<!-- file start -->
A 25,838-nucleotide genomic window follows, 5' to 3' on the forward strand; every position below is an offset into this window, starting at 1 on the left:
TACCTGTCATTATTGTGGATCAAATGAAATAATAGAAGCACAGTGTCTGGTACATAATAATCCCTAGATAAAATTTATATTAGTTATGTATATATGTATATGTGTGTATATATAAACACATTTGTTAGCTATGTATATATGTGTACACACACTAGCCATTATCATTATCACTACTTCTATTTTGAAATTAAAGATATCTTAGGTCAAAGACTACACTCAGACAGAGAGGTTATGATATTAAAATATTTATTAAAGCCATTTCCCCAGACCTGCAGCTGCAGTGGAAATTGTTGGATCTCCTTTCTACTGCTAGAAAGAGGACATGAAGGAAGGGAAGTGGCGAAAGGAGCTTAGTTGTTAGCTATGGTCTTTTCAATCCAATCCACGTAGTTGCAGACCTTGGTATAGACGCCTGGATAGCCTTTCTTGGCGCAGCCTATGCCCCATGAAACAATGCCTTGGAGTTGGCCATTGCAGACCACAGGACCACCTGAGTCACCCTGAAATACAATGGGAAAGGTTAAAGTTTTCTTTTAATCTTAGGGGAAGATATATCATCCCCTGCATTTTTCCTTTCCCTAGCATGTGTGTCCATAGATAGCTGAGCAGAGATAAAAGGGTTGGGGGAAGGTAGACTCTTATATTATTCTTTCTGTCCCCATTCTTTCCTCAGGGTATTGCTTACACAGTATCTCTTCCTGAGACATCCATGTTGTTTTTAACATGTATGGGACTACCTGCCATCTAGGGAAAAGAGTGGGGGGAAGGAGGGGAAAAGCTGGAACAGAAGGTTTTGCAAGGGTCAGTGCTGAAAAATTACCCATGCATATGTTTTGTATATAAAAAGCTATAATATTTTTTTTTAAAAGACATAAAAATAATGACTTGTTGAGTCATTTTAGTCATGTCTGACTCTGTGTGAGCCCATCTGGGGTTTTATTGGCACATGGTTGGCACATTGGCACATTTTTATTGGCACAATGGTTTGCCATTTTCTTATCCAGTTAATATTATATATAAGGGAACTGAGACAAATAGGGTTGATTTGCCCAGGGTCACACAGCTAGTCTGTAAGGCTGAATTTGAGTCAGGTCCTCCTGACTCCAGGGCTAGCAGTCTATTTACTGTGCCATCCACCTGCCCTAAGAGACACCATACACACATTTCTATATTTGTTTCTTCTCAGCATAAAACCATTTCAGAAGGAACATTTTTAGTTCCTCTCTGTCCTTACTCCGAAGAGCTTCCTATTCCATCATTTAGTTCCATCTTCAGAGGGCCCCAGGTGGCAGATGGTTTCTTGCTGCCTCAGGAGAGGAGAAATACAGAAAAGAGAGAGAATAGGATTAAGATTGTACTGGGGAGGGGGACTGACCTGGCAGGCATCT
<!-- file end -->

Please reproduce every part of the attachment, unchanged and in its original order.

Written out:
A 25,838-nucleotide genomic window follows, 5' to 3' on the forward strand; every position below is an offset into this window, starting at 1 on the left:
TACCTGTCATTATTGTGGATCAAATGAAATAATAGAAGCACAGTGTCTGGTACATAATAATCCCTAGATAAAATTTATATTAGTTATGTATATATGTATATGTGTGTATATATAAACACATTTGTTAGCTATGTATATATGTGTACACACACTAGCCATTATCATTATCACTACTTCTATTTTGAAATTAAAGATATCTTAGGTCAAAGACTACACTCAGACAGAGAGGTTATGATATTAAAATATTTATTAAAGCCATTTCCCCAGACCTGCAGCTGCAGTGGAAATTGTTGGATCTCCTTTCTACTGCTAGAAAGAGGACATGAAGGAAGGGAAGTGGCGAAAGGAGCTTAGTTGTTAGCTATGGTCTTTTCAATCCAATCCACGTAGTTGCAGACCTTGGTATAGACGCCTGGATAGCCTTTCTTGGCGCAGCCTATGCCCCATGAAACAATGCCTTGGAGTTGGCCATTGCAGACCACAGGACCACCTGAGTCACCCTGAAATACAATGGGAAAGGTTAAAGTTTTCTTTTAATCTTAGGGGAAGATATATCATCCCCTGCATTTTTCCTTTCCCTAGCATGTGTGTCCATAGATAGCTGAGCAGAGATAAAAGGGTTGGGGGAAGGTAGACTCTTATATTATTCTTTCTGTCCCCATTCTTTCCTCAGGGTATTGCTTACACAGTATCTCTTCCTGAGACATCCATGTTGTTTTTAACATGTATGGGACTACCTGCCATCTAGGGAAAAGAGTGGGGGGAAGGAGGGGAAAAGCTGGAACAGAAGGTTTTGCAAGGGTCAGTGCTGAAAAATTACCCATGCATATGTTTTGTATATAAAAAGCTATAATATTTTTTTTTAAAAGACATAAAAATAATGACTTGTTGAGTCATTTTAGTCATGTCTGACTCTGTGTGAGCCCATCTGGGGTTTTATTGGCACATGGTTGGCACATTGGCACATTTTTATTGGCACAATGGTTTGCCATTTTCTTATCCAGTTAATATTATATATAAGGGAACTGAGACAAATAGGGTTGATTTGCCCAGGGTCACACAGCTAGTCTGTAAGGCTGAATTTGAGTCAGGTCCTCCTGACTCCAGGGCTAGCAGTCTATTTACTGTGCCATCCACCTGCCCTAAGAGACACCATACACACATTTCTATATTTGTTTCTTCTCAGCATAAAACCATTTCAGAAGGAACATTTTTAGTTCCTCTCTGTCCTTACTCCGAAGAGCTTCCTATTCCATCATTTAGTTCCATCTTCAGAGGGCCCCAGGTGGCAGATGGTTTCTTGCTGCCTCAGGAGAGGAGAAATACAGAAAAGAGAGAGAATAGGATTAAGATTGTACTGGGGAGGGGGACTGACCTGGCAGGCATCT